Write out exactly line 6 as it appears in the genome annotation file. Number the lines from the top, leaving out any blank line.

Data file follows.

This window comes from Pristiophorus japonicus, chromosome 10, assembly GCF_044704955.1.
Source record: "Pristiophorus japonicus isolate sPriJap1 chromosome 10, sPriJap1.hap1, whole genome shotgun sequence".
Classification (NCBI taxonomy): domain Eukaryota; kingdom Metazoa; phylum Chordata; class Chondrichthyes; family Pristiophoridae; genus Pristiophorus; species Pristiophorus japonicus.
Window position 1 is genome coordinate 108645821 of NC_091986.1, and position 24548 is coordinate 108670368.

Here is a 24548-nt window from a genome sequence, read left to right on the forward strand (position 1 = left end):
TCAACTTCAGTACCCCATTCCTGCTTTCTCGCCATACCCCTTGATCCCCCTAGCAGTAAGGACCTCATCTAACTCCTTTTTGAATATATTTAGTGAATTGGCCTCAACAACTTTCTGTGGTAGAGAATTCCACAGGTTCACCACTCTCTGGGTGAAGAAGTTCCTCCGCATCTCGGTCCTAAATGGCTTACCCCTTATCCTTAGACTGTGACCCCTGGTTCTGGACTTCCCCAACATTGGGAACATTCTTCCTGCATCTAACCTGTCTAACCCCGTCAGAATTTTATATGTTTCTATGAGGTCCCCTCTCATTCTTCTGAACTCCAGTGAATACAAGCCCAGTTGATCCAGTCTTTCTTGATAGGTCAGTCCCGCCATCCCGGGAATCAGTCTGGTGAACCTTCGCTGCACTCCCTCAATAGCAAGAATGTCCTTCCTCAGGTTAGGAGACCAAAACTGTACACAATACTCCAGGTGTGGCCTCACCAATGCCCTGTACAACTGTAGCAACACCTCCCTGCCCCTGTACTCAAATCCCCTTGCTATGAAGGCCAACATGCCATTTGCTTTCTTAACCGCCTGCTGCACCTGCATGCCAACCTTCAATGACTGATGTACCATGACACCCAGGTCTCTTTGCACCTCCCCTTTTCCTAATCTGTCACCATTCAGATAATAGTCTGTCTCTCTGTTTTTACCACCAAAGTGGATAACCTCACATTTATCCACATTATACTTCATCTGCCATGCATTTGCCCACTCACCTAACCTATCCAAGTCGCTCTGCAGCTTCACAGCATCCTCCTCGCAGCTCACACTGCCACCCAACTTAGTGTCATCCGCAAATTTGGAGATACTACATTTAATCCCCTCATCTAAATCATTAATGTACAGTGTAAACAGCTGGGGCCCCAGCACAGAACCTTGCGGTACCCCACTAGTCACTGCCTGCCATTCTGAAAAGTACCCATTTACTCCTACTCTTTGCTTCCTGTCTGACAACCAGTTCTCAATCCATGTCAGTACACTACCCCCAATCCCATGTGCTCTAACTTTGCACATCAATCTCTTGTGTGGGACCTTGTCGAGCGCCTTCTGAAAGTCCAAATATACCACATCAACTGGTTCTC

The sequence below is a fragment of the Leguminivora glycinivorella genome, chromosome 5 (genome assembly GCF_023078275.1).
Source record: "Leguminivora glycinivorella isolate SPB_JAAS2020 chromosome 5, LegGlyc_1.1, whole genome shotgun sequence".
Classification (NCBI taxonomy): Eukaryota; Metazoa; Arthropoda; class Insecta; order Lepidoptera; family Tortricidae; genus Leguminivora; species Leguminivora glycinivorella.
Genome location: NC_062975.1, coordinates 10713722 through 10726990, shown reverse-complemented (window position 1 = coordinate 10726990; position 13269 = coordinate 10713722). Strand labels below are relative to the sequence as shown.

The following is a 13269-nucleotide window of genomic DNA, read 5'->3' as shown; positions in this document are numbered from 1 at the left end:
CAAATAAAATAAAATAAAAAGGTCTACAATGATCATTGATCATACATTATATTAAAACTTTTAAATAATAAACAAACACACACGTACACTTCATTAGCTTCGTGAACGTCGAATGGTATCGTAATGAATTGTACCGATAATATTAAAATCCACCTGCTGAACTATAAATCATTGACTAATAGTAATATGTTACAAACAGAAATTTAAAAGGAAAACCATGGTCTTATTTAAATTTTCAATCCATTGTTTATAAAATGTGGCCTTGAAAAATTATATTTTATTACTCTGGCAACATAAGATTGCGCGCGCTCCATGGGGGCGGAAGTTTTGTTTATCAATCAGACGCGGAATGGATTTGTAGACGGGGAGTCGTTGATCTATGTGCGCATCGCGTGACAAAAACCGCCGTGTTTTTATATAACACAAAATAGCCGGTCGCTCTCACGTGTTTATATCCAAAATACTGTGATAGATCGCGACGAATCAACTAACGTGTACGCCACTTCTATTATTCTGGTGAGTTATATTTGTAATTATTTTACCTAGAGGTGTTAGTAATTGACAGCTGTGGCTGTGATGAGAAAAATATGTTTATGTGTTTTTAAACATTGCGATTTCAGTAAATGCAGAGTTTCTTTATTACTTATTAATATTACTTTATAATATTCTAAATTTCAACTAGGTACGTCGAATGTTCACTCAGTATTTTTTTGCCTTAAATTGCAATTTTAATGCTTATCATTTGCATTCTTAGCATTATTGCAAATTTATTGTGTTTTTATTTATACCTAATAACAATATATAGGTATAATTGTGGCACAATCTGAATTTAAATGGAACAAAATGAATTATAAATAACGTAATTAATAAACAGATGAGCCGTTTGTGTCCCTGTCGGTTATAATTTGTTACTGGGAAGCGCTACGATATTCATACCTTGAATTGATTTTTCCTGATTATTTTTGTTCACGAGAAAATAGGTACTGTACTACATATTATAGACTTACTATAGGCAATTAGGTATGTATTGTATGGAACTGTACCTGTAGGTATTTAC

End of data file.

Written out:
TCAACTTCAGTACCCCATTCCTGCTTTCTCGCCATACCCCTTGATCCCCCTAGCAGTAAGGACCTCATCTAACTCCTTTTTGAATATATTTAGTGAATTGGCCTCAACAACTTTCTGTGGTAGAGAATTCCACAGGTTCACCACTCTCTGGGTGAAGAAGTTCCTCCGCATCTCGGTCCTAAATGGCTTACCCCTTATCCTTAGACTGTGACCCCTGGTTCTGGACTTCCCCAACATTGGGAACATTCTTCCTGCATCTAACCTGTCTAACCCCGTCAGAATTTTATATGTTTCTATGAGGTCCCCTCTCATTCTTCTGAACTCCAGTGAATACAAGCCCAGTTGATCCAGTCTTTCTTGATAGGTCAGTCCCGCCATCCCGGGAATCAGTCTGGTGAACCTTCGCTGCACTCCCTCAATAGCAAGAATGTCCTTCCTCAGGTTAGGAGACCAAAACTGTACACAATACTCCAGGTGTGGCCTCACCAATGCCCTGTACAACTGTAGCAACACCTCCCTGCCCCTGTACTCAAATCCCCTTGCTATGAAGGCCAACATGCCATTTGCTTTCTTAACCGCCTGCTGCACCTGCATGCCAACCTTCAATGACTGATGTACCATGACACCCAGGTCTCTTTGCACCTCCCCTTTTCCTAATCTGTCACCATTCAGATAATAGTCTGTCTCTCTGTTTTTACCACCAAAGTGGATAACCTCACATTTATCCACATTATACTTCATCTGCCATGCATTTGCCCACTCACCTAACCTATCCAAGTCGCTCTGCAGCTTCACAGCATCCTCCTCGCAGCTCACACTGCCACCCAACTTAGTGTCATCCGCAAATTTGGAGATACTACATTTAATCCCCTCATCTAAATCATTAATGTACAGTGTAAACAGCTGGGGCCCCAGCACAGAACCTTGCGGTACCCCACTAGTCACTGCCTGCCATTCTGAAAAGTACCCATTTACTCCTACTCTTTGCTTCCTGTCTGACAACCAGTTCTCAATCCATGTCAGTACACTACCCCCAATCCCATGTGCTCTAACTTTGCACATCAATCTCTTGTGTGGGACCTTGTCGAGCGCCTTCTGAAAGTCCAAATATACCACATCAACTGGTTCTC